As a result, there’s been a realization of the need for a more mature approach to identifying risks, support for open-source and standards, security built from the ground up and expert guidance. Having an exit strategy no matter the tool or application and knowing what roles really need to be involved now holds sway.

On the supplier front, firms are looking for trusted relationships, operational resilience and reliability, along with a track for continued innovation and design support. A breadth of tools, focus on usability and customer experience, multicloud capability and a well-built integration and interoperability framework are all table stakes.

All these findings seem to fit with Broadcom’s evolutionary approach to innovation, plans for investment in research and development, as well as Mr Tan’s vision for progressing Broadcom’s infrastructure and software portfolio alongside that of VMware.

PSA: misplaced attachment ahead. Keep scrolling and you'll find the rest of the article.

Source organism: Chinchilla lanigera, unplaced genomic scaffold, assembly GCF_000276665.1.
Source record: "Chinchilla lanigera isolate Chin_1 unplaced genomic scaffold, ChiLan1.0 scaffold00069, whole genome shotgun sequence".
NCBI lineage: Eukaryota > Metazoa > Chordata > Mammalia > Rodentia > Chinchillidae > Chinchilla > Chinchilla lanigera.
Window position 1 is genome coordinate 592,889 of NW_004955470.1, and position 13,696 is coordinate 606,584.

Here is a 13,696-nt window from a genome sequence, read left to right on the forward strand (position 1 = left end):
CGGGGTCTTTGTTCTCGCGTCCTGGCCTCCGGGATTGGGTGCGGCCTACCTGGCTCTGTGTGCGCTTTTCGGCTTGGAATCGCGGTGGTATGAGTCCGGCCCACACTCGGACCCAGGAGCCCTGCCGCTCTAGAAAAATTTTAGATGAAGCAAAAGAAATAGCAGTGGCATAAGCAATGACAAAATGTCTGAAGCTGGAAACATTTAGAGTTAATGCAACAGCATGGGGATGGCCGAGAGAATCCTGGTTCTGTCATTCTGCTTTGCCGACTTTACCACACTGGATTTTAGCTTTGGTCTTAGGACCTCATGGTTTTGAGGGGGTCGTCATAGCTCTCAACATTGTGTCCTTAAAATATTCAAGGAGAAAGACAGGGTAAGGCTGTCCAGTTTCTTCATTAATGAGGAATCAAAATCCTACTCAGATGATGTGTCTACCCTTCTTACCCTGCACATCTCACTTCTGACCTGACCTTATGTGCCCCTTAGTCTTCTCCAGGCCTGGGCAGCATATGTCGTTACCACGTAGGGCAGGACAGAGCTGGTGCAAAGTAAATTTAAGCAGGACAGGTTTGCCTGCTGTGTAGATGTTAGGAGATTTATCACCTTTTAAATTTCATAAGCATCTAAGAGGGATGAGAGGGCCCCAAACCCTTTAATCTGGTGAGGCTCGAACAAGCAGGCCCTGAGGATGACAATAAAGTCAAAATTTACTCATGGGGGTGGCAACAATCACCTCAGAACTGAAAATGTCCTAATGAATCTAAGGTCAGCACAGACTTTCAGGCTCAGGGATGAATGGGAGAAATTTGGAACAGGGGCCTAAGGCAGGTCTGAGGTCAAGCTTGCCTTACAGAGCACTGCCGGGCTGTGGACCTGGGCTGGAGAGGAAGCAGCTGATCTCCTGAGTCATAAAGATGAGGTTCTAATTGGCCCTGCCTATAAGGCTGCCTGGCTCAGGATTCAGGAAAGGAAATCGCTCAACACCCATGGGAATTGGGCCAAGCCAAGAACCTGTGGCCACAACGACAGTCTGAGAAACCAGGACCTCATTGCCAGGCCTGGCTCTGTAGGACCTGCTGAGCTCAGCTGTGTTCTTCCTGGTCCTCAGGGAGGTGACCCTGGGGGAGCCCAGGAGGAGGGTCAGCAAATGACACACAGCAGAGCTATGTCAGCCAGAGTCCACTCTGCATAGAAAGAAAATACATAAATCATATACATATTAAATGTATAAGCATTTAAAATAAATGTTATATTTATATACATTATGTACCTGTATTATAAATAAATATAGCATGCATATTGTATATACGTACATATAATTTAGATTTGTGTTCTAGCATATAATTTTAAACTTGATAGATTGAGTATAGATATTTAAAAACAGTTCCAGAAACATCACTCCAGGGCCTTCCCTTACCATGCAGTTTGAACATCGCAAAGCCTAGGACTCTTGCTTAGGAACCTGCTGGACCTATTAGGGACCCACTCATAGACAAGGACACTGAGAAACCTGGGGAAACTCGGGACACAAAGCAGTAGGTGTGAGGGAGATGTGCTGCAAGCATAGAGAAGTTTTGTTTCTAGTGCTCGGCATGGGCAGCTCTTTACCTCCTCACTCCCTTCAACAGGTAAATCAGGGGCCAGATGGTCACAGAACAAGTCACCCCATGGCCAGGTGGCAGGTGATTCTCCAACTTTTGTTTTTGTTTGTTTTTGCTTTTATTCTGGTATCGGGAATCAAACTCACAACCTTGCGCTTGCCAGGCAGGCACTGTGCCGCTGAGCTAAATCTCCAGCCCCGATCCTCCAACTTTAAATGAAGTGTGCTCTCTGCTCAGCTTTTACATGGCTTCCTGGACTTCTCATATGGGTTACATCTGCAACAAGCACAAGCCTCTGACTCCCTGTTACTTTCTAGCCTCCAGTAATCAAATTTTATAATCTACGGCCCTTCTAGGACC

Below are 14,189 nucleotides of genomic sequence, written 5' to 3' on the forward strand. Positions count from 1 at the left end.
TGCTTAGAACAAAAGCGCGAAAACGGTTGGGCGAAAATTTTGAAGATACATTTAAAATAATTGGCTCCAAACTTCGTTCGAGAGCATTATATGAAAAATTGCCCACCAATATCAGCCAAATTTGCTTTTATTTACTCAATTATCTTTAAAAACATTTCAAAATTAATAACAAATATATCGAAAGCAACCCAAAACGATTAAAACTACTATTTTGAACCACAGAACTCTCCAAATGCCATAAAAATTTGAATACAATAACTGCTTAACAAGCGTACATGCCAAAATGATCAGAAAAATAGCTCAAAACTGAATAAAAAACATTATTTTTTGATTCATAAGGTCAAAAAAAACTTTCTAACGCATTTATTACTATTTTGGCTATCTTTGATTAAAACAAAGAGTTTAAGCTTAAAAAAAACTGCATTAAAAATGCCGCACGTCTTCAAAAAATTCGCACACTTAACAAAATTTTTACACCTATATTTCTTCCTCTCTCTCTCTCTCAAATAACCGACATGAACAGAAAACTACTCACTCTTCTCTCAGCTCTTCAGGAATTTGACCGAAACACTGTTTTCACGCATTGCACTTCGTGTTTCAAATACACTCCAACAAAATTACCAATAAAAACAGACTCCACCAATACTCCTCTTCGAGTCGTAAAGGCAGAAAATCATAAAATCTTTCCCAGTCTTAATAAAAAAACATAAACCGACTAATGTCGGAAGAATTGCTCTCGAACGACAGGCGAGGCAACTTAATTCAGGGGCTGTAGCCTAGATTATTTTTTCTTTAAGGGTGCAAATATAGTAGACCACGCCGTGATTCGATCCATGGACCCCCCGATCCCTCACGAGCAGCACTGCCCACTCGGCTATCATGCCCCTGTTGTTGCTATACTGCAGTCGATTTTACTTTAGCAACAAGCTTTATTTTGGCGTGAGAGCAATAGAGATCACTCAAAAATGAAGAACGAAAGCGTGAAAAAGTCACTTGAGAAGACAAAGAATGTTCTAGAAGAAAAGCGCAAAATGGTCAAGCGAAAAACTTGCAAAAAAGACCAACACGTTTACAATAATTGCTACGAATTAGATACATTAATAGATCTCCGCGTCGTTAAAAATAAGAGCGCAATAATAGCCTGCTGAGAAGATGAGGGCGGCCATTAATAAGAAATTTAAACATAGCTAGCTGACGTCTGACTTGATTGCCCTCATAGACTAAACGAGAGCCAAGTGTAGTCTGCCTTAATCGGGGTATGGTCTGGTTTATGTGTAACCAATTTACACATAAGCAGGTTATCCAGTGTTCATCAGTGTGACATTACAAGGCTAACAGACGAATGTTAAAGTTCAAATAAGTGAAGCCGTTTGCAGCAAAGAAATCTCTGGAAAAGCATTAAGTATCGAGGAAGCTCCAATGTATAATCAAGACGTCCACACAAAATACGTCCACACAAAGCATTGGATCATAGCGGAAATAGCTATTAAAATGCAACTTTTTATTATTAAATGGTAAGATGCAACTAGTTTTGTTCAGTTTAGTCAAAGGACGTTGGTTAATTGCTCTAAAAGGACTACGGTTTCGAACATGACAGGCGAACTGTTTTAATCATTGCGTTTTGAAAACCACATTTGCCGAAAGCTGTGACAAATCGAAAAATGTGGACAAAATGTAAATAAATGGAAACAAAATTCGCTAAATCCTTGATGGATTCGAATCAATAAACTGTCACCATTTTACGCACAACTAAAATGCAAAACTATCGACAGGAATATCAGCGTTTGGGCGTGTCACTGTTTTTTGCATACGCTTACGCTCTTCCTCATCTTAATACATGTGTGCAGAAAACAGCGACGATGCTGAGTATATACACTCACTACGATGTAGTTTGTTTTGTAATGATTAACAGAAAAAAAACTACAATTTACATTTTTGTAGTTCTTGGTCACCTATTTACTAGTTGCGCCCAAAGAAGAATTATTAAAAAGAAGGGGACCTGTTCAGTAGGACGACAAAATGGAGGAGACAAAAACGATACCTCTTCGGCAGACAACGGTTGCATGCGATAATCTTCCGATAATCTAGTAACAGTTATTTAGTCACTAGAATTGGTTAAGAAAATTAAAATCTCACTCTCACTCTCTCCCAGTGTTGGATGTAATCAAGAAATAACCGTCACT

For customers focusing their IT strategy on multicloud, Broadcom intends to heavily invest in making VMware an agnostic leader in multicloud solutions. Our research also shows that customers want better experiences with their software suppliers, so it’s notable that Broadcom plans significant spending to improve VMware’s customer experience.

A Glimpse of the Future from Broadcom’s Fiscal Results

Competitively, there isn’t always a significant difference in the product road maps of leading peers in markets where Broadcom operates. Certainly, the hefty annual investment in research and development belies the comments of its critics, and Mr Tan’s acquisition plans, coupled with the provisional findings of the EU and UK competition authorities, should ease concerns about VMware’s community and ecosystem.